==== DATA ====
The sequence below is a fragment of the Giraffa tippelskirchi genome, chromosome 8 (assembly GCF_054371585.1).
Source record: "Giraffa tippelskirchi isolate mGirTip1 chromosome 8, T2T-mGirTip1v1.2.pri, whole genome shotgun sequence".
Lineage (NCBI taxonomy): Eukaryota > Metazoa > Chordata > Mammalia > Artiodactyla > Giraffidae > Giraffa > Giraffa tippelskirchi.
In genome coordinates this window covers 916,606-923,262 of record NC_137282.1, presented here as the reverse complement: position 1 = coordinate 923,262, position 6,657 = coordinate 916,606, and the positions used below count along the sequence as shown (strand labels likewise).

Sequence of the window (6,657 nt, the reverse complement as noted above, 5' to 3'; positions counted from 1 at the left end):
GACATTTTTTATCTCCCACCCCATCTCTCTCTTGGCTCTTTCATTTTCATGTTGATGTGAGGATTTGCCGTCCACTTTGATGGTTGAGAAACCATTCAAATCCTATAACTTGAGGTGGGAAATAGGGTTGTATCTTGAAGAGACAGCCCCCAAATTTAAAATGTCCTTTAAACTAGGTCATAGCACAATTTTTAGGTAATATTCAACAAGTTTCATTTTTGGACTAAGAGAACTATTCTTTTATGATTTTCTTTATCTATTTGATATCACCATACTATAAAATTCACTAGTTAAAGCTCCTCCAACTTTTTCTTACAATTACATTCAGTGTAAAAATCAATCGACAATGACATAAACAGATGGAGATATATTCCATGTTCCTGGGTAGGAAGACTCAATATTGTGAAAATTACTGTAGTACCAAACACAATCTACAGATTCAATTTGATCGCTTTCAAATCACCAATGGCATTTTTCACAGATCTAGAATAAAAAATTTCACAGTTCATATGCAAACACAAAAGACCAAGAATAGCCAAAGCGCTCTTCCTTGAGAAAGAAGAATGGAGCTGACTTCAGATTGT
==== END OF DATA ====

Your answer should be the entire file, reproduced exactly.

The sequence below is a fragment of the Giraffa tippelskirchi genome, chromosome 8 (assembly GCF_054371585.1).
Source record: "Giraffa tippelskirchi isolate mGirTip1 chromosome 8, T2T-mGirTip1v1.2.pri, whole genome shotgun sequence".
Lineage (NCBI taxonomy): Eukaryota > Metazoa > Chordata > Mammalia > Artiodactyla > Giraffidae > Giraffa > Giraffa tippelskirchi.
In genome coordinates this window covers 916,606-923,262 of record NC_137282.1, presented here as the reverse complement: position 1 = coordinate 923,262, position 6,657 = coordinate 916,606, and the positions used below count along the sequence as shown (strand labels likewise).

Sequence of the window (6,657 nt, the reverse complement as noted above, 5' to 3'; positions counted from 1 at the left end):
GACATTTTTTATCTCCCACCCCATCTCTCTCTTGGCTCTTTCATTTTCATGTTGATGTGAGGATTTGCCGTCCACTTTGATGGTTGAGAAACCATTCAAATCCTATAACTTGAGGTGGGAAATAGGGTTGTATCTTGAAGAGACAGCCCCCAAATTTAAAATGTCCTTTAAACTAGGTCATAGCACAATTTTTAGGTAATATTCAACAAGTTTCATTTTTGGACTAAGAGAACTATTCTTTTATGATTTTCTTTATCTATTTGATATCACCATACTATAAAATTCACTAGTTAAAGCTCCTCCAACTTTTTCTTACAATTACATTCAGTGTAAAAATCAATCGACAATGACATAAACAGATGGAGATATATTCCATGTTCCTGGGTAGGAAGACTCAATATTGTGAAAATTACTGTAGTACCAAACACAATCTACAGATTCAATTTGATCGCTTTCAAATCACCAATGGCATTTTTCACAGATCTAGAATAAAAAATTTCACAGTTCATATGCAAACACAAAAGACCAAGAATAGCCAAAGCGCTCTTCCTTGAGAAAGAAGAATGGAGCTGACTTCAGATTGT